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Spalding councillor backs the need to raise council tax to pay for adult social care

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Residents are being asked to help cover the rising cost of adult social care services - with a local carer saying the cash is badly needed.

The county council is proposing a 3% rise in its share of the council tax bill - and says this is needed to part-cover a £13.5 million increase in the cost of running these services.

Adult social care covers a wide range of services - from home support to day centres and other help for those with disabilities or physical and mental illnesses.

The authority says the increase demand for services and the rise in the minimum wage are driving up the cost - and says the only alternative to asking residents to pay more is to raid the reserves and risk being short in the future.

Coun Glynis Scalese
Coun Glynis Scalese

South Holland district councillor Glynis Scalese is also a support worker for Mencap and welcomed the cash for adult social care. She said: “I am in adult social care myself and there’s no enough funding. Some clients don’t get many hours of care because of the funding.”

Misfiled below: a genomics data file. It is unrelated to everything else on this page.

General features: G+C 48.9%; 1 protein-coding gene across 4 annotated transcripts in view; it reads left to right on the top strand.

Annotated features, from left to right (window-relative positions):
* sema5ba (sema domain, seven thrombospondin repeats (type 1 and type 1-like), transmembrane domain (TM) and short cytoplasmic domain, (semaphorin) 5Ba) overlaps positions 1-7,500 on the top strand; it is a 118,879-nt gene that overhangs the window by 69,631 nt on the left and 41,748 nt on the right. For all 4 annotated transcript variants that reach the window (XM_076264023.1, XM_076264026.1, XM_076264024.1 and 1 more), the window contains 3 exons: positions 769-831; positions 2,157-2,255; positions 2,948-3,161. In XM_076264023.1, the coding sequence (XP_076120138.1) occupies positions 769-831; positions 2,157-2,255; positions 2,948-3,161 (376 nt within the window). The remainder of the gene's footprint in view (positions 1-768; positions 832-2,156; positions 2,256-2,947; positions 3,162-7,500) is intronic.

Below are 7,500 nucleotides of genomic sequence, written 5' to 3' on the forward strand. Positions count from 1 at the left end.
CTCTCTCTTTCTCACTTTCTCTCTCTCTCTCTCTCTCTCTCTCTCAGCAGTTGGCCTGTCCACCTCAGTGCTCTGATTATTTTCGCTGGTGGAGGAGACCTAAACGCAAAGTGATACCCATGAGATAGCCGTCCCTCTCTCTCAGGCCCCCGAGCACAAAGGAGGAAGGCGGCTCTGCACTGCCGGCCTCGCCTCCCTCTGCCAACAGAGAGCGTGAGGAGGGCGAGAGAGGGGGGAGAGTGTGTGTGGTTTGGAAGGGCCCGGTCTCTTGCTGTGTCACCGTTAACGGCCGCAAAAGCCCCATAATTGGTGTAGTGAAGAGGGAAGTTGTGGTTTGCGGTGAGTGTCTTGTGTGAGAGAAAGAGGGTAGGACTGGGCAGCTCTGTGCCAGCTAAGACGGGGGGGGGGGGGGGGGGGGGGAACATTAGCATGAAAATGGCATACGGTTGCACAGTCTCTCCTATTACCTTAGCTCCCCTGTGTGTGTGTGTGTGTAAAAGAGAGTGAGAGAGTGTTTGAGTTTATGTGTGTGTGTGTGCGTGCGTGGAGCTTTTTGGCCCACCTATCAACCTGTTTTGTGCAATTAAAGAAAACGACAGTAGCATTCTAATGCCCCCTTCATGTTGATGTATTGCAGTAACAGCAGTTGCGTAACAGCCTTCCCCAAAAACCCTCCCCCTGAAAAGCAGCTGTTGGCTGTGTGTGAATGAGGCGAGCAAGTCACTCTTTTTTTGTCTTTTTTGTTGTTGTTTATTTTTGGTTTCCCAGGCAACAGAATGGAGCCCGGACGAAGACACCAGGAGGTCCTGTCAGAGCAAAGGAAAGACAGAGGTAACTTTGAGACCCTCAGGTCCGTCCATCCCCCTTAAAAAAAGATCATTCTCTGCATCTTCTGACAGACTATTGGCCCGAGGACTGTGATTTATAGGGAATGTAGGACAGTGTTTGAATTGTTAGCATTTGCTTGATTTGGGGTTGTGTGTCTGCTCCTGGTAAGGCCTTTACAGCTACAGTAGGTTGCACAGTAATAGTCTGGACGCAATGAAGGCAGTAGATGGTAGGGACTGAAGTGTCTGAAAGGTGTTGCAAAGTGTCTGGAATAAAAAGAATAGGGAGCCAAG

Coun Scalese said the whole healthcare system had been challenged by the pandemic, but added: “We have all suffered during Covid but particularly adult social care because there isn’t the funding. We could do with more, more, more.”

She added: “Most of the people who receive adult social care haven’t got the money available that we have. They live on a strict budget.”

The council tax rise would only pay two thirds of the rising cost - and simply try to keep up with demand. Coun Scalese said she will be planning fundraising events to help with extras that are needed for Mencap and the Chappell Centre.

County council leader Martin Hill said: “We estimate that our adult care costs will increase by around £13.5m in 2022/23. This is due to a range of factors, including inflation, an increase in the national living wage, and rising demand for support.

“A three percent rise in council tax would generate around £9.5m, helping to balance the budget.

“Without a rise in council tax, we would need to draw on our reserves to make up the shortfall. However, reserves can only be spent once, so this would be a short-term solution and we would need to find savings in future years, which could possibly mean a reduction in services.”

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